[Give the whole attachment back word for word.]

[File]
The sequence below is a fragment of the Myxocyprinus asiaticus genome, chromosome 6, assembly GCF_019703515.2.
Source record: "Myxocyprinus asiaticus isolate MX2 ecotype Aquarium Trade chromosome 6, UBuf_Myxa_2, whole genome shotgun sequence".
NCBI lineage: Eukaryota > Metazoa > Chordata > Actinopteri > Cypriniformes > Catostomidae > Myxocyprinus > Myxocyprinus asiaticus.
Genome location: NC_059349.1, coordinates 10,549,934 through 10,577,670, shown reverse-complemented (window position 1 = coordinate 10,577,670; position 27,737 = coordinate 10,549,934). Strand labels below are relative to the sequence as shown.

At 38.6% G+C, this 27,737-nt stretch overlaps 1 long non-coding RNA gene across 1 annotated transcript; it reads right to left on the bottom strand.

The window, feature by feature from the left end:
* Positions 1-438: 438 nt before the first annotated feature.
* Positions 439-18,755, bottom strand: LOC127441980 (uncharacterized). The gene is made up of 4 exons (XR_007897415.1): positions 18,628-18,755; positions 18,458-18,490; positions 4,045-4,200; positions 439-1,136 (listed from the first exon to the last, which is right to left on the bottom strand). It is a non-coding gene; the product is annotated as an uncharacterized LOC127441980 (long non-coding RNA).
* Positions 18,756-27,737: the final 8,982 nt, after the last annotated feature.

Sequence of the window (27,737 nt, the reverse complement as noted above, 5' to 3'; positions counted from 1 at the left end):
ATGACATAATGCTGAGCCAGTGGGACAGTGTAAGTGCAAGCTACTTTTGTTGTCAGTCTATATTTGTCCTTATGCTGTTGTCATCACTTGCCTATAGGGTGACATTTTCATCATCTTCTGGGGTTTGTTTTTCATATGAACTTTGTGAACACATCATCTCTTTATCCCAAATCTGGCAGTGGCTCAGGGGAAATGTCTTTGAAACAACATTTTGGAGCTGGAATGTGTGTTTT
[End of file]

The sequence below is a fragment of the Myxocyprinus asiaticus genome, chromosome 6, assembly GCF_019703515.2.
Source record: "Myxocyprinus asiaticus isolate MX2 ecotype Aquarium Trade chromosome 6, UBuf_Myxa_2, whole genome shotgun sequence".
NCBI lineage: Eukaryota > Metazoa > Chordata > Actinopteri > Cypriniformes > Catostomidae > Myxocyprinus > Myxocyprinus asiaticus.
Genome location: NC_059349.1, coordinates 10,549,934 through 10,577,670, shown reverse-complemented (window position 1 = coordinate 10,577,670; position 27,737 = coordinate 10,549,934). Strand labels below are relative to the sequence as shown.

At 38.6% G+C, this 27,737-nt stretch overlaps 1 long non-coding RNA gene across 1 annotated transcript; it reads right to left on the bottom strand.

The window, feature by feature from the left end:
* Positions 1-438: 438 nt before the first annotated feature.
* Positions 439-18,755, bottom strand: LOC127441980 (uncharacterized). The gene is made up of 4 exons (XR_007897415.1): positions 18,628-18,755; positions 18,458-18,490; positions 4,045-4,200; positions 439-1,136 (listed from the first exon to the last, which is right to left on the bottom strand). It is a non-coding gene; the product is annotated as an uncharacterized LOC127441980 (long non-coding RNA).
* Positions 18,756-27,737: the final 8,982 nt, after the last annotated feature.

Sequence of the window (27,737 nt, the reverse complement as noted above, 5' to 3'; positions counted from 1 at the left end):
ATGACATAATGCTGAGCCAGTGGGACAGTGTAAGTGCAAGCTACTTTTGTTGTCAGTCTATATTTGTCCTTATGCTGTTGTCATCACTTGCCTATAGGGTGACATTTTCATCATCTTCTGGGGTTTGTTTTTCATATGAACTTTGTGAACACATCATCTCTTTATCCCAAATCTGGCAGTGGCTCAGGGGAAATGTCTTTGAAACAACATTTTGGAGCTGGAATGTGTGTTTT